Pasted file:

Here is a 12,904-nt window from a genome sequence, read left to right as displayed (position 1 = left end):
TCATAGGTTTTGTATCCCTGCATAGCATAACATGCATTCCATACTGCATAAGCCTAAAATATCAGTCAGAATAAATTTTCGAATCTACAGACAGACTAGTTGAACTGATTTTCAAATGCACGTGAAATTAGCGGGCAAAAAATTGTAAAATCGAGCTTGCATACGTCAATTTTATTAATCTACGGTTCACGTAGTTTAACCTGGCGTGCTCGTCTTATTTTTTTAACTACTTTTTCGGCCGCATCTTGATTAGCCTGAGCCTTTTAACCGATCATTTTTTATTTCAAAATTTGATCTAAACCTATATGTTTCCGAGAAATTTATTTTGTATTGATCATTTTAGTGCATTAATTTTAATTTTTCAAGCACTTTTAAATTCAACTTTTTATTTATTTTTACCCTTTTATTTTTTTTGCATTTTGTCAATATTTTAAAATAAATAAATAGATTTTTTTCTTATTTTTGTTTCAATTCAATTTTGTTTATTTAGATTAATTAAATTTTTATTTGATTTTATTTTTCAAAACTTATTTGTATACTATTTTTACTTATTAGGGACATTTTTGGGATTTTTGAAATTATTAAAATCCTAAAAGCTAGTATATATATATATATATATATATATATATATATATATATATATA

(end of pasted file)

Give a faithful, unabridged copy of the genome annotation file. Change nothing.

Here is a 12,904-nt window from a genome sequence, read left to right as displayed (position 1 = left end):
TCATAGGTTTTGTATCCCTGCATAGCATAACATGCATTCCATACTGCATAAGCCTAAAATATCAGTCAGAATAAATTTTCGAATCTACAGACAGACTAGTTGAACTGATTTTCAAATGCACGTGAAATTAGCGGGCAAAAAATTGTAAAATCGAGCTTGCATACGTCAATTTTATTAATCTACGGTTCACGTAGTTTAACCTGGCGTGCTCGTCTTATTTTTTTAACTACTTTTTCGGCCGCATCTTGATTAGCCTGAGCCTTTTAACCGATCATTTTTTATTTCAAAATTTGATCTAAACCTATATGTTTCCGAGAAATTTATTTTGTATTGATCATTTTAGTGCATTAATTTTAATTTTTCAAGCACTTTTAAATTCAACTTTTTATTTATTTTTACCCTTTTATTTTTTTTGCATTTTGTCAATATTTTAAAATAAATAAATAGATTTTTTTCTTATTTTTGTTTCAATTCAATTTTGTTTATTTAGATTAATTAAATTTTTATTTGATTTTATTTTTCAAAACTTATTTGTATACTATTTTTACTTATTAGGGACATTTTTGGGATTTTTGAAATTATTAAAATCCTAAAAGCTAGTATATATATATATATATATATATATATATATATATATATATATA